As a newspaper we have never been among the detractors of the European Court of Human Rights in Strasbourg, and the verdicts it handed down today in four cases of alleged discrimination against Christians in Britain only support our view of its usefulness and its general good sense. Cumbersome and overloaded it may be – though improvements are in train – but the court adds an extra dimension to the exercise of justice nationally and it is far better that it exists than not.
Today's rulings concerned four high-profile and contentious cases, in which Christians claimed that their right to religious freedom under the European Convention had been violated. The court upheld only one of the complaints, that of Nadia Eweida, who argued that her employer, British Airways, had discriminated against her by banning her from wearing a cross. Those wearing symbols of other faiths, she argued, had been treated differently.
The verdict was immediately hailed as a breakthrough that would entitle all employees to wear a symbol of their religion. But this is not quite true – first, because BA has allowed staff to wear discreet symbols of their religion for the past six years, as have others, and, second, because the court's ruling in another case, also involving the wearing of a cross, went the opposite way. The court decided here that the NHS was justified in banning a nurse from wearing a cross on a chain on safety grounds.
The other two cases were brought by people suspended or dismissed because of their attitude towards homosexual relationships. One, a council registrar, had refused to conduct civil partnership ceremonies; the other, a marriage counsellor, had said he might refuse to advise same-sex couples.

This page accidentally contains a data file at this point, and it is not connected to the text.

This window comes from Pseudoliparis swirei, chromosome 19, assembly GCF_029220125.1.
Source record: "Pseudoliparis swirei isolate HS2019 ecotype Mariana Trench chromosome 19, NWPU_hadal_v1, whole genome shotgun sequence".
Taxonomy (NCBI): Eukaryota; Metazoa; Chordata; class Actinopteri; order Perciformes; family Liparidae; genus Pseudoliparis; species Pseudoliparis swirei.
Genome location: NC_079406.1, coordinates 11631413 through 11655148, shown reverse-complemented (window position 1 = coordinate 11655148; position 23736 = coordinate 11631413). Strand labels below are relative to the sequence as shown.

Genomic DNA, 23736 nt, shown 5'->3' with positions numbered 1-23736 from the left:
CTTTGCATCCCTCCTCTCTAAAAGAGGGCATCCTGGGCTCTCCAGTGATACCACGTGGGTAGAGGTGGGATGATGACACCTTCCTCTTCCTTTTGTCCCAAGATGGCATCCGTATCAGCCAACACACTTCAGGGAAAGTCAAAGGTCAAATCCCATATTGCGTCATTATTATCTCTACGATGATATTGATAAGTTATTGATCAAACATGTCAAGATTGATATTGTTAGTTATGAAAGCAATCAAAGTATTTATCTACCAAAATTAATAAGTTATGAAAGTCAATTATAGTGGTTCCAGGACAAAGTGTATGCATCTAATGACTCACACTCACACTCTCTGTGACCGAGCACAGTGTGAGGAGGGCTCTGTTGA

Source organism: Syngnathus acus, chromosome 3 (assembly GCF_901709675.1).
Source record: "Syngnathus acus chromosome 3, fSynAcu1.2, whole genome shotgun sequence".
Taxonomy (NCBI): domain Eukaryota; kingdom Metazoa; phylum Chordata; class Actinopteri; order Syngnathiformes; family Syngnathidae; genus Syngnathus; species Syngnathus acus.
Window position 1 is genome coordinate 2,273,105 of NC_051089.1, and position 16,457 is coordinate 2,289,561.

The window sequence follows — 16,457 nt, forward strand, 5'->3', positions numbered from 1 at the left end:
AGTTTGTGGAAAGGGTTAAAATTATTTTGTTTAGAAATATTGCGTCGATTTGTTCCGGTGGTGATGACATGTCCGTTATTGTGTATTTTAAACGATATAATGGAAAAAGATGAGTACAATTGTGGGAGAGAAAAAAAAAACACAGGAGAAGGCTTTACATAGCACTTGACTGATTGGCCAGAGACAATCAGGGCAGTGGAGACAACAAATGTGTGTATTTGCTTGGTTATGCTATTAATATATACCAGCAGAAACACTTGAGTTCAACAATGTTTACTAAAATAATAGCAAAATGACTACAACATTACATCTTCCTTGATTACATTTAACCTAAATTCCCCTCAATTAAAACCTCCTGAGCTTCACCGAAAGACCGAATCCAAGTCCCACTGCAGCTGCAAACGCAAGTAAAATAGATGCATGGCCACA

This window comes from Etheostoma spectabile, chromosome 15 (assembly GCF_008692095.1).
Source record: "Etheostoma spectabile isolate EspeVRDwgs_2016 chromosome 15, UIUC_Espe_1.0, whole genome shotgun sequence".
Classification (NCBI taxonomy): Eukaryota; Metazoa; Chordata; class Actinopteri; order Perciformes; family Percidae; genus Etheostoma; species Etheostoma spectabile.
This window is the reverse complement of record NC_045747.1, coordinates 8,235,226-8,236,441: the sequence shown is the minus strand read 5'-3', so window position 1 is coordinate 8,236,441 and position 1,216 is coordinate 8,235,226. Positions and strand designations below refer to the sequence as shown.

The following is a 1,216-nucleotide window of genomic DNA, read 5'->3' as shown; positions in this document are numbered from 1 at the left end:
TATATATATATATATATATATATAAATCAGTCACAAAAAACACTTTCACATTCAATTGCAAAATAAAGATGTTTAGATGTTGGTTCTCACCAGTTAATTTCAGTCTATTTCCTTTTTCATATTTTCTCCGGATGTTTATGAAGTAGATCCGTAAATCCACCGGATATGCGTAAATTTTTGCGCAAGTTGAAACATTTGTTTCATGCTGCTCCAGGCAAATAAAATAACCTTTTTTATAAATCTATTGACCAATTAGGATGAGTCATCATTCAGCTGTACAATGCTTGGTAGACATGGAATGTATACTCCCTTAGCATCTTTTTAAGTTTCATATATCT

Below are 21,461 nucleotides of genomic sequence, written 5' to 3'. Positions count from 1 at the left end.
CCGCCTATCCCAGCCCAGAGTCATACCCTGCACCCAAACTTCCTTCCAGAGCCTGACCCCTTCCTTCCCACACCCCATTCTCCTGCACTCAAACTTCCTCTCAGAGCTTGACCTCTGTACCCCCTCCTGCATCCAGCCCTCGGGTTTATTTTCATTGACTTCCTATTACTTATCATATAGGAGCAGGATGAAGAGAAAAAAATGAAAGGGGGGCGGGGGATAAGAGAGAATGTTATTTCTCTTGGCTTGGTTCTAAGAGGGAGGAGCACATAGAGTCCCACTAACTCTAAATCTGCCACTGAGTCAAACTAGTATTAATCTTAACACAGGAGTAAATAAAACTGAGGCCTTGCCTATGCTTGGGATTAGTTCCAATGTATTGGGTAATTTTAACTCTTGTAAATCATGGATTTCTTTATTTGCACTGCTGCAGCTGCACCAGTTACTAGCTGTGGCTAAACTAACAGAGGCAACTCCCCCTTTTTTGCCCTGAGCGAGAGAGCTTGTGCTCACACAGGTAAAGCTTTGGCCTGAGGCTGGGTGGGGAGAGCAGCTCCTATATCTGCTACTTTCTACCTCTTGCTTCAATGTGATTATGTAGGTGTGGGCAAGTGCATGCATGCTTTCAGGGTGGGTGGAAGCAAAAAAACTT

The court found that, as in the other two cases, the claimants were acting in good faith and that their religious strictures were genuine. It also recognised a genuine clash between their individual beliefs – on homosexuality – and the conditions of their employment. But it ruled that the employers acted as they did in order to protect the right of those using their services not to be discriminated against. Essentially, the court found that their right to equal treatment took precedence and employees could not pick and choose which parts of their job they did.
In each case, however, the court conceded that the judgments were difficult and the arguments finely balanced. Which is one reason, of course, why these cases reached the European Court at all. It is never easy to decide precedence between competing rights, and even the most rigorous and respected national courts need, on occasion, to be challenged.
In the event, the UK courts emerged well from the test. Three of their four verdicts were upheld, and in the fourth, that of Ms Eweida, the compensation awarded was modest. In the clarity of its rulings and their appreciation of complexity, however, the European Court performed a double service. Most immediately it helped to clarify some finer points of the law as it relates to religious freedom and discrimination. Employer and employee should now know better where they stand.
But the ruling in favour of Ms Eweida does more than clarify the law. It also makes life a bit more complicated for the UK's die-hard critics of the European Court, who are predominantly on the political right. This was a case in which British courts were found wanting in their defence of the rights of Christians. Ms Eweida's victory will make it that much harder for those same critics to maintain, next time the court hands down a verdict they do not like – on, say, migrants' rights – that Strasbourg is just a pernicious waste of time and money.
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